Philosophiae Naturalis Principia Mathematica | Criticism

This literature criticism consists of approximately 31 pages of analysis & critique of Philosophiae Naturalis Principia Mathematica.
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SOURCE: "Blake and Newton: Argument as Art, Argument as Science," in Studies in Eighteenth-Century Culture, Vol. 10, 1981, pp. 205-26.

In the following essay, Peterfreund examines the direct relationship of William Blake's Milton to the Principia, demonstrating that Blake's work reveals the poet's opposition to Newton's physics and his conception of the universe.

There has been a good deal of discussion recently, by George S. Rousseau and others, about the status of the relationship between literature and science as modes of discourse.' Interestingly enough, much of what has been written about literature and science has been focused on the relationship of the two modes as viewed in the context of the eighteenth century, when the relationship of the two, clearly defined or otherwise, seems to have been the strongest. Problems with defining the status of the relationship seem to have arisen from the variety of its "surface" manifestations. These...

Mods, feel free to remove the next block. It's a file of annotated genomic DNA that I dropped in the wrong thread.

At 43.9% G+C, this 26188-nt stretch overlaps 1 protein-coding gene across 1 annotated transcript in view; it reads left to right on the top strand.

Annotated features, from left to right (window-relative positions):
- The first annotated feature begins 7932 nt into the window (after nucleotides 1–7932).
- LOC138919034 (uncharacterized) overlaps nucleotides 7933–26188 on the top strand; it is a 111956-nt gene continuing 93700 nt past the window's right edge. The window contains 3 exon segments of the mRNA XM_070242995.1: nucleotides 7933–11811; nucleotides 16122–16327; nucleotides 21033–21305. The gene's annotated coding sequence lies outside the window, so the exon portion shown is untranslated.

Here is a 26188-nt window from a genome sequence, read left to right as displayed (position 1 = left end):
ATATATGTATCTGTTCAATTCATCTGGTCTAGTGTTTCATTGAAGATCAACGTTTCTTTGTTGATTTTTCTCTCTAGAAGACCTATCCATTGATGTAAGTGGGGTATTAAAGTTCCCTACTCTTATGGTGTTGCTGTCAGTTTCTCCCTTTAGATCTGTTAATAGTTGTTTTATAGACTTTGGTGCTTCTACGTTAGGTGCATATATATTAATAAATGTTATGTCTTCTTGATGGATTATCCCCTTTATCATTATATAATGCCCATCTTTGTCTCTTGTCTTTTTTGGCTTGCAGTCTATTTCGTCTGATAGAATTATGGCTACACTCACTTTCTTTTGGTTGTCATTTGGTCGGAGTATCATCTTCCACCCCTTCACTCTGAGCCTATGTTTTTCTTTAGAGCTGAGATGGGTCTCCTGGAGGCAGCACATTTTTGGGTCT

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This section contains 9,045 words
(approx. 31 pages at 300 words per page)
Buy the Critical Essay by Stuart Peterfreund
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Critical Essay by Stuart Peterfreund from Gale. ©2005-2006 Thomson Gale, a part of the Thomson Corporation. All rights reserved.